First, we'll factorize by x the denominator:

1/(x^2+x) = 1/x(x+1)

We notice that the denominator of the right side ratio is the least common denominator of 2 irreducible ratios.

We'll suppose that the ratio 1/x(x+1) is the result of addition or subtraction of 2 elementary fractions:

1/x(x+1) = A/x + B/(x+1) (1)

We'll multiply the ratio A/x by (x+1) and we'll multiply the ratio B/(x+1) by x.

1/x(x+1)= [A(x+1) + Bx]/x(x+1)

Since the denominators of both sides are matching, we'll write the numerators, only.

1 = A(x+1) + Bx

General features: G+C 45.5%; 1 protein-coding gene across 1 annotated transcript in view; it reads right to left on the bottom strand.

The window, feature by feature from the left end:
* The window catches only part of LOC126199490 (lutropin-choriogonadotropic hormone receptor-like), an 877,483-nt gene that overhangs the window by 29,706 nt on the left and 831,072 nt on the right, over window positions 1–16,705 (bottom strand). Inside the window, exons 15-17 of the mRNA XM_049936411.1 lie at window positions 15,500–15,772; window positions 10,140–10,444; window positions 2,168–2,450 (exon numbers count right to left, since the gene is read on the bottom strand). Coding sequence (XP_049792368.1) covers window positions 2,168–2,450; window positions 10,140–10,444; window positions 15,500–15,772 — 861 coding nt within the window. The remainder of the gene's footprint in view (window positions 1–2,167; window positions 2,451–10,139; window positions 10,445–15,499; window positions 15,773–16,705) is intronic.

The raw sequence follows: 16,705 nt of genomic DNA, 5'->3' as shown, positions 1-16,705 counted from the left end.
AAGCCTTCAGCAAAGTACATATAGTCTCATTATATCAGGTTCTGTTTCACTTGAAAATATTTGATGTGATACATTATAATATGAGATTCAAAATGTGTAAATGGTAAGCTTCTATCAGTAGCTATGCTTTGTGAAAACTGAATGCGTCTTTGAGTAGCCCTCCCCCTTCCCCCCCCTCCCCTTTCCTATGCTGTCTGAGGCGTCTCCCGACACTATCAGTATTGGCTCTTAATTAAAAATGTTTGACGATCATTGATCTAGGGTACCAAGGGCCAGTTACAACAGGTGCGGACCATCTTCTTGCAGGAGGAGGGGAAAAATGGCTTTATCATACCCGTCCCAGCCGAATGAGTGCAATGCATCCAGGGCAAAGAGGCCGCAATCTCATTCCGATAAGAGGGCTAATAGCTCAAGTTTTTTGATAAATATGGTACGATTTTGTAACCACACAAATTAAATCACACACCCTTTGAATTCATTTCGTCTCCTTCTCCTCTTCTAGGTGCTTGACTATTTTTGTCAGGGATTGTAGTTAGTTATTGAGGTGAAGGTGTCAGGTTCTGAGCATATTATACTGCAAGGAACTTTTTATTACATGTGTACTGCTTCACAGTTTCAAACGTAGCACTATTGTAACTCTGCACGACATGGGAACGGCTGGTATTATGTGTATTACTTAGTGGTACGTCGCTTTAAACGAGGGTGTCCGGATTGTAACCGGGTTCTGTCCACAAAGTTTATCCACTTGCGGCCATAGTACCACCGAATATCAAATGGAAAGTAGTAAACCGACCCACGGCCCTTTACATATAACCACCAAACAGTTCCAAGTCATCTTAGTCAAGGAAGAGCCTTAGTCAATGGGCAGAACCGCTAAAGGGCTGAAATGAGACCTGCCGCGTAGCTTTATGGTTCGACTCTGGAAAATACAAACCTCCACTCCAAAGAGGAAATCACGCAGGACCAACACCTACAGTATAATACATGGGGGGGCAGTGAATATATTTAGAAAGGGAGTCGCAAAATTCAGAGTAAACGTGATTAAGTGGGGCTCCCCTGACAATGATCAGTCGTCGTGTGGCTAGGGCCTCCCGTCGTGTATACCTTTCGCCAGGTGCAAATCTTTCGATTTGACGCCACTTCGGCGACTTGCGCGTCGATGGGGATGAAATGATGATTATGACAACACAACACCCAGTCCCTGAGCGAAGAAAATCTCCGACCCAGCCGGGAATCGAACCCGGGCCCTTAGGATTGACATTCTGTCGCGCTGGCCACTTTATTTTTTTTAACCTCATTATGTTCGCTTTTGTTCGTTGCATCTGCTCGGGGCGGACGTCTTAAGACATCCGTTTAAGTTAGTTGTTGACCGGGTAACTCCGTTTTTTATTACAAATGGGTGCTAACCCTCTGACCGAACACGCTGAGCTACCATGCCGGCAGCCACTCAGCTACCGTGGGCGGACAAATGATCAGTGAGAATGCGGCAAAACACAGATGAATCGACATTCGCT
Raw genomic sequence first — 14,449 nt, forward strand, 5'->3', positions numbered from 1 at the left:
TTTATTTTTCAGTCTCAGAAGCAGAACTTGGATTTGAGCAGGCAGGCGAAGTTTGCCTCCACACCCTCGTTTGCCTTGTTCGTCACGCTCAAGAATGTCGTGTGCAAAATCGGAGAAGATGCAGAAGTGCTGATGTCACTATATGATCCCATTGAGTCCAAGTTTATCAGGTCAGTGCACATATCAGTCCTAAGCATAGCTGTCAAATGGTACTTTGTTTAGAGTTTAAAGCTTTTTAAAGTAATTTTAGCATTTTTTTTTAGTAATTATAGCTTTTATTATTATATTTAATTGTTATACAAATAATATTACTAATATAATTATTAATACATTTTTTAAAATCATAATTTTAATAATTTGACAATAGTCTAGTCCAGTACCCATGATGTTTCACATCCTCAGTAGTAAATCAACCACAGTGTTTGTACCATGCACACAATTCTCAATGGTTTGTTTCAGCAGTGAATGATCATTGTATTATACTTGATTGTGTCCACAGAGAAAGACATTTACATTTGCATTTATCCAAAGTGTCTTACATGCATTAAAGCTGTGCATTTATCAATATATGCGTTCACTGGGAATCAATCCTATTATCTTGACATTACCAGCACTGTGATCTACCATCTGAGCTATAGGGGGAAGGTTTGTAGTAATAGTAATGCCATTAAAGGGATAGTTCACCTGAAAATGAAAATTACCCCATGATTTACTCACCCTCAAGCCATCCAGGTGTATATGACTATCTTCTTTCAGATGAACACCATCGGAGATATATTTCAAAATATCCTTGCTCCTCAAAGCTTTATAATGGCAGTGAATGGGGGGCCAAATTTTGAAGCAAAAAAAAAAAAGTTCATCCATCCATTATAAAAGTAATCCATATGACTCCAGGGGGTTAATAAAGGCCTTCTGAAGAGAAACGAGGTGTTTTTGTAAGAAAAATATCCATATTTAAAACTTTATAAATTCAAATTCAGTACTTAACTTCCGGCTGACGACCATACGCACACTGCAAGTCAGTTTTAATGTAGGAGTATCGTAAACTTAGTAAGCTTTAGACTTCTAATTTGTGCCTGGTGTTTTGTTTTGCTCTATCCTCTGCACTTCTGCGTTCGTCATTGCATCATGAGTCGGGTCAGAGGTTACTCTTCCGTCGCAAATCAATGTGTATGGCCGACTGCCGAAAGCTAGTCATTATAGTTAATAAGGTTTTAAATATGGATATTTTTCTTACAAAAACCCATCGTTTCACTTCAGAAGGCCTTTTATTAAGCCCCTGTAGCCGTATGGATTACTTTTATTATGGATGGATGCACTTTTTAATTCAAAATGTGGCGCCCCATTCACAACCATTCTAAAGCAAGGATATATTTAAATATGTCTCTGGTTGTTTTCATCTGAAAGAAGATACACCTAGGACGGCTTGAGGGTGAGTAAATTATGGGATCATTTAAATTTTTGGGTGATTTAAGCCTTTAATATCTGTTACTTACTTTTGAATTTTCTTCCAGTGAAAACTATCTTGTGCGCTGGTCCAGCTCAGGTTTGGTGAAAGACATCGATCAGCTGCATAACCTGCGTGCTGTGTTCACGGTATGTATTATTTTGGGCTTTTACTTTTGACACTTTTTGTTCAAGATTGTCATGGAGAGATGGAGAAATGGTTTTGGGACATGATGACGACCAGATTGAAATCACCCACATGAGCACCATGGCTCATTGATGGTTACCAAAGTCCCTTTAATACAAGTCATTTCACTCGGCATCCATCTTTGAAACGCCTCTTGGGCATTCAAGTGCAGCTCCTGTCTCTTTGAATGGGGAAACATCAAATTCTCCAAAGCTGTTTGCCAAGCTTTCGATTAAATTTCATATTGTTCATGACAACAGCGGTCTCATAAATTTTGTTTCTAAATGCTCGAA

We'll remove the brackets:

1 = Ax + A + Bx

We'll factorize by x to the right side:

1 = x(A+B) + A

If the expressions from both sides are equivalent, the correspondent coefficients are equal.

A+B = 0

A = 1

1 + B = 0

B = -1

We'll substitute A and B into the expression (1):

**1/x(x+1) = 1/x - 1/(x+1)**

To write 1/(x^2+x) in partial fractions.

We know that the denominator x^2+x = x(x+1).

Therefore the partial fractions of 1/x^2+x could be written as: A/x +B/(1+x)

1/(x^2+x) = 1/x(x+1).

1/x(x+1) = A/x+B/(x+1)...(1)

We multiply both side of (1) by x(x+1):

1 = A(x+1)+Bx.

1 = (A+B)x +A...(2)

Equating th like terms on both sides of (2), we get:

A= 1.

So (A+B)x = 0.

A+B = 0.

B = -A = -1.

Therefore the required partial fractions o 1/(x^2+x) are :

1/x - 1/(x+1).

Or

1/(x^2+x) = 1/x - 1/(x+1).